The Model of Riverine Physical Habitat and Ecogeomorphic Dynamics (MoRPHED) is based on the idea that we can make morphodynamic modeling of gravel-bed rivers more simple and efficient, while still producing results that are accurate and apply over meaningful space and time scales. It's easy to get weighed down by the small details of modeling how a river will evolve - details like tracking each sediment particle as it moves downstream, and recomputing the characteristics of the flow at very fine timesteps. Without a doubt, these fine-scale, detail-oriented modeling techniques have given us major breakthroughs in our understanding of river behavior. But they can also slow down our simulations, or require computing power beyond our means - meaning the timescales over which we can predict are limited.
At the heart of MoRPHED is a question: how simple can we make our model while still achieving physically realistic results? That is, what hydraulic and sediment transport processes do we need to include and which ones can we do away with? How often do we need to re-run our model to produce phenomena we see in natural rivers, like avulsions and bar formation/erosion?
Initial development and testing of MoRPHED have given us some answers to these questions, but more exploration is needed. That's why this site not only provides tutorials and example datasets to help you run the model, but also encourages you to improve on it - download the source code, explore the effects of altering the way the model is run, and even include your own process modules. MoRPHED is as much a morphodynamic model as it is a modular framework for testing the advantages and drawbacks of how we model river evolution.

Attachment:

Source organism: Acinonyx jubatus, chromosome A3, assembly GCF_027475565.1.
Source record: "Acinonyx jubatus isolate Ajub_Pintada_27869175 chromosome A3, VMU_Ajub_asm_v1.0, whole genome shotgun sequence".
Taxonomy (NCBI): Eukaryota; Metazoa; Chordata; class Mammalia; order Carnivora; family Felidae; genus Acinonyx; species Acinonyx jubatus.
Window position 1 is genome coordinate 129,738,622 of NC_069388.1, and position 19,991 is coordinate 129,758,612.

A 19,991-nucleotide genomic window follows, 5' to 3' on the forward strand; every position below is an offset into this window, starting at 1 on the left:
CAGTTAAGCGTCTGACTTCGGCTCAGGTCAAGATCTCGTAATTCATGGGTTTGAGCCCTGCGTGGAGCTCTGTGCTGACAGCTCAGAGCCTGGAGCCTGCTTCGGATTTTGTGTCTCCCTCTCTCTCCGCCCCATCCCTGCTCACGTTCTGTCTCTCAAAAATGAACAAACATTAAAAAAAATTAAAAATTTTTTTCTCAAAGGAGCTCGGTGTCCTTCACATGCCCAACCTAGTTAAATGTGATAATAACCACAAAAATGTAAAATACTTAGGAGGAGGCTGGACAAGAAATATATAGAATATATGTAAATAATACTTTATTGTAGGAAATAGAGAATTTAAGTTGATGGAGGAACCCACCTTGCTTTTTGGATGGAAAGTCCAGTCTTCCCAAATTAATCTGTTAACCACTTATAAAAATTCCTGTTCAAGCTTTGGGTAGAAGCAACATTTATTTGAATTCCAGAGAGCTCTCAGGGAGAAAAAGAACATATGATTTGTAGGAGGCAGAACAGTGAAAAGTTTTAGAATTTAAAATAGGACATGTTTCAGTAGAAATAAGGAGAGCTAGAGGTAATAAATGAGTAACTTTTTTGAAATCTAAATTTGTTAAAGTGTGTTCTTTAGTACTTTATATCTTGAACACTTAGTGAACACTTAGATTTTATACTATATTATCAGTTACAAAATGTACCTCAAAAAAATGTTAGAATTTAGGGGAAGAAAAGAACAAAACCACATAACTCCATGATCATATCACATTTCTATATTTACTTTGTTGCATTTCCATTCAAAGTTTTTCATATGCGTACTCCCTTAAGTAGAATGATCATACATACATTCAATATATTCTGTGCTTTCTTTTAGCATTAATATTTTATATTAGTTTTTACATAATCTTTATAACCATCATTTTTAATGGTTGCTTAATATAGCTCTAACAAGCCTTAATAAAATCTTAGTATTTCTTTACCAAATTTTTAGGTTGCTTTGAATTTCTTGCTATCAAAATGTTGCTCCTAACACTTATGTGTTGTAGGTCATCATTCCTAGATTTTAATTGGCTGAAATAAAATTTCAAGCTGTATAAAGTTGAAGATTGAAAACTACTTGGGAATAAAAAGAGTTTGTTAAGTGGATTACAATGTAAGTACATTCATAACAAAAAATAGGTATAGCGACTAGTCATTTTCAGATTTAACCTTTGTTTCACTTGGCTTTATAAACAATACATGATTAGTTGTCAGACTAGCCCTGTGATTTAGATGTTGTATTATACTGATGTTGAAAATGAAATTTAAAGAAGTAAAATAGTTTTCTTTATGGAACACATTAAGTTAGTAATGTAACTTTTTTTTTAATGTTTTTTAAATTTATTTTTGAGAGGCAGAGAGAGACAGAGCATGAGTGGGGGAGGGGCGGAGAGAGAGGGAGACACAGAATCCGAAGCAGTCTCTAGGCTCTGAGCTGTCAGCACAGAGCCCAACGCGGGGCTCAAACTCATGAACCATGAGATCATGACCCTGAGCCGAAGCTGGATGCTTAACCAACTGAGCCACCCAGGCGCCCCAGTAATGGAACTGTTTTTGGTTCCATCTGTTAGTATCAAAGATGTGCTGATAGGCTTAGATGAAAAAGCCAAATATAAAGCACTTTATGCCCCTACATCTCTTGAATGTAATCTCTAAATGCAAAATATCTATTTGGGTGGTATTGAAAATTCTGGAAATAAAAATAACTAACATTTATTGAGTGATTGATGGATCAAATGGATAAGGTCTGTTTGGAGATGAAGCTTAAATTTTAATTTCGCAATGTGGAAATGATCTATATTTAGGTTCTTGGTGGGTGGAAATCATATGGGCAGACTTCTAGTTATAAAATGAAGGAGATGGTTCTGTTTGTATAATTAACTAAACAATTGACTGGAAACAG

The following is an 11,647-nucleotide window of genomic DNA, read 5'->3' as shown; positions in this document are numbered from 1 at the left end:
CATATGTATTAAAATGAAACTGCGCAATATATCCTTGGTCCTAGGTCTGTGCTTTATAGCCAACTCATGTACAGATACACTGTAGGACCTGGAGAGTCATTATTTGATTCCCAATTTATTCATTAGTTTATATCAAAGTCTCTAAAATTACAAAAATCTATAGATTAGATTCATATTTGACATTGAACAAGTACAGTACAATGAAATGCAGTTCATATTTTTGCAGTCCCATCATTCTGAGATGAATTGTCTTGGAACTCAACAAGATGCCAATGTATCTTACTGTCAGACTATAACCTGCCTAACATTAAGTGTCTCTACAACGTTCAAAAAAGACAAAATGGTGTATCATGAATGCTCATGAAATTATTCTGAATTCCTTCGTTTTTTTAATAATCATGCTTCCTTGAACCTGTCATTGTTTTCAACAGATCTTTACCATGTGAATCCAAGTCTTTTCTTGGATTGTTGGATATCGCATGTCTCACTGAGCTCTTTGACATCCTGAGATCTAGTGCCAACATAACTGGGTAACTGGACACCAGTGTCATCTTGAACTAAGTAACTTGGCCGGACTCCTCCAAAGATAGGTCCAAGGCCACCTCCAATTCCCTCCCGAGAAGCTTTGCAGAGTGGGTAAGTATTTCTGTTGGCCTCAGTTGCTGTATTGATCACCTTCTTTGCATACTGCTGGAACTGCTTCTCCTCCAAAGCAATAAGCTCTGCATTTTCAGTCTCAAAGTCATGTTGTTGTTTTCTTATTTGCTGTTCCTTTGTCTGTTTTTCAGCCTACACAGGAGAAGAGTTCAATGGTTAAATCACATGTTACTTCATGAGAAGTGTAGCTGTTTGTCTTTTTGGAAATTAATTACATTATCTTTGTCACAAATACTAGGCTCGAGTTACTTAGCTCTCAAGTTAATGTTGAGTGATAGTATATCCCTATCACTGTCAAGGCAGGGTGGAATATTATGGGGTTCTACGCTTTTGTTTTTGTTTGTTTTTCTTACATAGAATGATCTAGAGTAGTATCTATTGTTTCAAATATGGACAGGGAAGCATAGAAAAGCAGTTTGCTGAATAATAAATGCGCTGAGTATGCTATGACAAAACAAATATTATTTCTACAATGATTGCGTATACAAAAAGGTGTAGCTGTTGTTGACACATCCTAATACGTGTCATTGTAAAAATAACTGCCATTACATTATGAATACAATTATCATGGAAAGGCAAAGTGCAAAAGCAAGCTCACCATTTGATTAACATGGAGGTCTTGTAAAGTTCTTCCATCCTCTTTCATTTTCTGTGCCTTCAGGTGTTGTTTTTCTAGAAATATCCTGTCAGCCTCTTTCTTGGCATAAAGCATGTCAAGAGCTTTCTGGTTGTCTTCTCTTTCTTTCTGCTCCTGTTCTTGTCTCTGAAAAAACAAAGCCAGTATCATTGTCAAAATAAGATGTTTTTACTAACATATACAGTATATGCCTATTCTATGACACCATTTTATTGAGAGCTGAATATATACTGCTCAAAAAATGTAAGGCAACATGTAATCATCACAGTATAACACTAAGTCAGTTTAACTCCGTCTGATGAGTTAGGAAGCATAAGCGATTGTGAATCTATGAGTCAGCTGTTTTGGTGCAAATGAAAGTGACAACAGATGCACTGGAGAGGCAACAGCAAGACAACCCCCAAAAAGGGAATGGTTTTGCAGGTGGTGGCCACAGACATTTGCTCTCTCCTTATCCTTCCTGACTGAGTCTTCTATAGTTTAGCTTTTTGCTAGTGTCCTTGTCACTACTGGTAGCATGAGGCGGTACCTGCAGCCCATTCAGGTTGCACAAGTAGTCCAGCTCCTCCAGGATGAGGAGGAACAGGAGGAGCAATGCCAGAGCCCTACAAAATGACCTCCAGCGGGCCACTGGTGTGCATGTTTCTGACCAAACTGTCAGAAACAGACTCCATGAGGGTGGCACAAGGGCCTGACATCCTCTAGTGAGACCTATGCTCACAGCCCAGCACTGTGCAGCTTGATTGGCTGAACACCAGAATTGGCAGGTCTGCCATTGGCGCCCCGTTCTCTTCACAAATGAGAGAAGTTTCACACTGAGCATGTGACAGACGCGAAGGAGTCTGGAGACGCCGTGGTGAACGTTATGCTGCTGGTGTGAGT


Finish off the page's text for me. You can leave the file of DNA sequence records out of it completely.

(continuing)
How it Works
The operation of MoRPHED is straightforward: you provide an initial digital elevation model, or DEM, that describes the initial topography of your river reach of interest. You also provide a hydrograph that details the flood or series of floods you'd like to model, and MoRPHED computes the evolution of the river reach and outputs a new DEM. The way MoRPHED computes that evolution is far simpler than many other morphodynamic models, for two main reasons:
- MoRPHED simulates river evolution at the event scale. That is, the timestep over which the model operates isn't a second or a minute, but rather a flood.
- MoRPHED transports sediment according to a path-length distribution, which simply specifies the amount of mobilized sediment that is deposited a given distance downstream. These can take many forms (see above), but in any case, the use of the path-length distribution drastically simplifies the computational overhead needed to model river evolution, since MoRPHED doesn't need to track individual sediment particles on their way downstream.
MoRPHED was originally conceptualized, and is written, by Alan Kasprak, Konrad Hafen, and Joe Wheaton at Utah State University. Extensive development assistance was provided by Philip Bailey (North Arrow Research), Matt Nahorniak (South Fork Research), James Brasington (Queen Mary University of London), and James Hensleigh, Sara Bangen, and Eric Wall (all of Utah State University and EcoLogical Research).
Development of MoRPHED is made possible with funding from the National Science Foundation (Award #7086465).